The word 賴 is a common Chinese surname; 普 means general, universal or popular, while 德 means virtue or moral. Thus, 賴普德 is far better than the pure phonetic name 拉波特 used by one of the local Chinese language newspapers. Another such example is the Chinese name for the Toronto Dominion Bank. It dropped the pure phonetic name of 道美寅 in favour of the beautified phonetic name of 道明. Both of the Chinese names were based on the word “dominion”. 道美寅 has no consequential meaning while 道明 means a “bright pathway”.  

The Chinese name for Coca-Cola, 可口可樂, is another wonderful example. The four Chinese characters are pronounced in Mandarin as Kē Kou Kē Lè and can roughly be translated as, “pleases your mouth, makes you happy.”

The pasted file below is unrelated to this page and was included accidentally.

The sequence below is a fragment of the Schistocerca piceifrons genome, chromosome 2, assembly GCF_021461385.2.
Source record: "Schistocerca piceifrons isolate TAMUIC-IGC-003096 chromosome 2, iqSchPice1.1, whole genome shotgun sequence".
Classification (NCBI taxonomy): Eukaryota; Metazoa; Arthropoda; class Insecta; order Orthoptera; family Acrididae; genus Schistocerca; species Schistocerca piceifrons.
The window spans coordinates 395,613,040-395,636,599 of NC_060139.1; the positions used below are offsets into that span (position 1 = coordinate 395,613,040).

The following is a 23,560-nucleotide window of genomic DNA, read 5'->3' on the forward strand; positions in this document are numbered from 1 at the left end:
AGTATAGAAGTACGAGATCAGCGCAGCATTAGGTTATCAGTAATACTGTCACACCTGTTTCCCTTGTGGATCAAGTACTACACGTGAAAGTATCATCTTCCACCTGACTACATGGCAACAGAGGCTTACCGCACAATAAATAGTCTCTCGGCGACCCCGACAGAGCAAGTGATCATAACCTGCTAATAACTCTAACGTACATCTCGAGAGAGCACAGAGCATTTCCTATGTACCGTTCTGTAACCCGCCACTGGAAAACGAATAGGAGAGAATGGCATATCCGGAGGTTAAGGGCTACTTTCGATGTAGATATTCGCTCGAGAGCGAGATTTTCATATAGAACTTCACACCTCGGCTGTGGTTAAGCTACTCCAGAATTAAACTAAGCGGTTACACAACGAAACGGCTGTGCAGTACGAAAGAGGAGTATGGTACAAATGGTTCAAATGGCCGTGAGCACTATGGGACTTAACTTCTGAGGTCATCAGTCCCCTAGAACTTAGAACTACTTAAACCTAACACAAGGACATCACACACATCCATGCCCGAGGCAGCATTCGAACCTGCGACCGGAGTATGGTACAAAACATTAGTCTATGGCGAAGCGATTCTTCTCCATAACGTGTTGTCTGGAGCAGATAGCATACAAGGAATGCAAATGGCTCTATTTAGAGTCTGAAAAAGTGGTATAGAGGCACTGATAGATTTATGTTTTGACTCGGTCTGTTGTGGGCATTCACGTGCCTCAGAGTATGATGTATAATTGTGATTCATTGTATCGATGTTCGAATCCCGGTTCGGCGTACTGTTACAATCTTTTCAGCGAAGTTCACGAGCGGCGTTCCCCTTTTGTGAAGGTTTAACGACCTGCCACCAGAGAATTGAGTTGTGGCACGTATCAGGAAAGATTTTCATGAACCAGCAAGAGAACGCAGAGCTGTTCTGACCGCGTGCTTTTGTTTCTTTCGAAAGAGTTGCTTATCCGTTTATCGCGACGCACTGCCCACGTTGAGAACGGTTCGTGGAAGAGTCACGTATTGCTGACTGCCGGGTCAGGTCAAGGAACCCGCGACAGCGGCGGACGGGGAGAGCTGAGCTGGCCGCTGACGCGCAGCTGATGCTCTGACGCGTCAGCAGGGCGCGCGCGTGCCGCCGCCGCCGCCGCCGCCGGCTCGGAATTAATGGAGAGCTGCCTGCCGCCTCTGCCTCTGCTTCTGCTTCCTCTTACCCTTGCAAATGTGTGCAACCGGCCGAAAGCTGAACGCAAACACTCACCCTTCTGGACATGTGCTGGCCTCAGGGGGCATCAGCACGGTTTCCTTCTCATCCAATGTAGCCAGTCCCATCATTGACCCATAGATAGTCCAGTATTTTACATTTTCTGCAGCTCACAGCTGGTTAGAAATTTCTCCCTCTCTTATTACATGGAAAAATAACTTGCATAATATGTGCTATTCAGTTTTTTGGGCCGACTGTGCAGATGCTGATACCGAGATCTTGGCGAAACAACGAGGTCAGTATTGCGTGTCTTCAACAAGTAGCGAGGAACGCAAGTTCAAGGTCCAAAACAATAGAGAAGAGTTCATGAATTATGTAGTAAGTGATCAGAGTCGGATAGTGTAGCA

The fourth method, trans-creation, is by far the most powerful, but less used one. This method is used almost exclusively for commercial entities and rarely used by individuals. The starting point of this method of name generation is to crystallize the essence of the resulting image one wants to project onto the consumer. The second step is to pick a name that best reflects that essence, but doesn’t necessarily bear any relationship to the actual English name. Thus the HK and Shanghai Bank becomes 匯豐銀行 (plentiful remittance bank), the Bank of Nova Scotia becomes 豐業銀行 (plentiful business bank) and Manulife Financial becomes 宏利財務 (grand profit financial). The Chinese names of all three examples cited above resonate with people who understand Chinese and is by far the most effective way to brand a product unless you are working with a pan cultural name like “Apple” 萍果.